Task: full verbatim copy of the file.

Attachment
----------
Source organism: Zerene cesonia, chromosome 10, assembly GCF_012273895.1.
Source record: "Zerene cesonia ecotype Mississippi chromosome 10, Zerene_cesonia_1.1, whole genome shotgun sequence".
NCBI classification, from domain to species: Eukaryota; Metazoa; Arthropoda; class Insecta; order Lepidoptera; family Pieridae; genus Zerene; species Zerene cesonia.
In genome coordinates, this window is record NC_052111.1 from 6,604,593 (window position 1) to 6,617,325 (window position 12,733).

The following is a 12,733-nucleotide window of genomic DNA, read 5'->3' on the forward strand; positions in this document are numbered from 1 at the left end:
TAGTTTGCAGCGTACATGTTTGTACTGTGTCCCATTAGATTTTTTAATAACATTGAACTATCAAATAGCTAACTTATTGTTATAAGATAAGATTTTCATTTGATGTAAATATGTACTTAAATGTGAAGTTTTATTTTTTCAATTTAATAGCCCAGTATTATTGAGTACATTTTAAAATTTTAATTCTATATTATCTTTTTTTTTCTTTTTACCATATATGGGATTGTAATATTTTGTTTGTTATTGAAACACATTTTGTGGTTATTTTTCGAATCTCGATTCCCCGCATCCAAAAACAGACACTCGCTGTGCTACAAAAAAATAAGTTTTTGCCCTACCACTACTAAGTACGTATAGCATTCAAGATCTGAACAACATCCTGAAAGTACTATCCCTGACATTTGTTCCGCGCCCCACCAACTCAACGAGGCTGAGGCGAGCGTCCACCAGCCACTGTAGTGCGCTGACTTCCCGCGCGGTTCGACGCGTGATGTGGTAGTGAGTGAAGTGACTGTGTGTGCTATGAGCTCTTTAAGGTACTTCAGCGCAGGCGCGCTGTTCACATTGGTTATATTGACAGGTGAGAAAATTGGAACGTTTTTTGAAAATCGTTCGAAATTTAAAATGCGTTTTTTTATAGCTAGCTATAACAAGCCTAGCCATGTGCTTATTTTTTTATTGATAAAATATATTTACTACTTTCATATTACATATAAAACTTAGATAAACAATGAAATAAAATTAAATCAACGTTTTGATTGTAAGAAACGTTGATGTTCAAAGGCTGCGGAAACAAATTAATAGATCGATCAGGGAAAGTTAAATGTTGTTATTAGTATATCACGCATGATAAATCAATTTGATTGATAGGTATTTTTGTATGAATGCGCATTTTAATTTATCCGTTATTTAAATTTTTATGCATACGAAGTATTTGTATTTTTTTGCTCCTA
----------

Source organism: Zerene cesonia, chromosome 10, assembly GCF_012273895.1.
Source record: "Zerene cesonia ecotype Mississippi chromosome 10, Zerene_cesonia_1.1, whole genome shotgun sequence".
NCBI classification, from domain to species: Eukaryota; Metazoa; Arthropoda; class Insecta; order Lepidoptera; family Pieridae; genus Zerene; species Zerene cesonia.
In genome coordinates, this window is record NC_052111.1 from 6,604,593 (window position 1) to 6,617,325 (window position 12,733).

The following is a 12,733-nucleotide window of genomic DNA, read 5'->3' on the forward strand; positions in this document are numbered from 1 at the left end:
TAGTTTGCAGCGTACATGTTTGTACTGTGTCCCATTAGATTTTTTAATAACATTGAACTATCAAATAGCTAACTTATTGTTATAAGATAAGATTTTCATTTGATGTAAATATGTACTTAAATGTGAAGTTTTATTTTTTCAATTTAATAGCCCAGTATTATTGAGTACATTTTAAAATTTTAATTCTATATTATCTTTTTTTTTCTTTTTACCATATATGGGATTGTAATATTTTGTTTGTTATTGAAACACATTTTGTGGTTATTTTTCGAATCTCGATTCCCCGCATCCAAAAACAGACACTCGCTGTGCTACAAAAAAATAAGTTTTTGCCCTACCACTACTAAGTACGTATAGCATTCAAGATCTGAACAACATCCTGAAAGTACTATCCCTGACATTTGTTCCGCGCCCCACCAACTCAACGAGGCTGAGGCGAGCGTCCACCAGCCACTGTAGTGCGCTGACTTCCCGCGCGGTTCGACGCGTGATGTGGTAGTGAGTGAAGTGACTGTGTGTGCTATGAGCTCTTTAAGGTACTTCAGCGCAGGCGCGCTGTTCACATTGGTTATATTGACAGGTGAGAAAATTGGAACGTTTTTTGAAAATCGTTCGAAATTTAAAATGCGTTTTTTTATAGCTAGCTATAACAAGCCTAGCCATGTGCTTATTTTTTTATTGATAAAATATATTTACTACTTTCATATTACATATAAAACTTAGATAAACAATGAAATAAAATTAAATCAACGTTTTGATTGTAAGAAACGTTGATGTTCAAAGGCTGCGGAAACAAATTAATAGATCGATCAGGGAAAGTTAAATGTTGTTATTAGTATATCACGCATGATAAATCAATTTGATTGATAGGTATTTTTGTATGAATGCGCATTTTAATTTATCCGTTATTTAAATTTTTATGCATACGAAGTATTTGTATTTTTTTGCTCCTA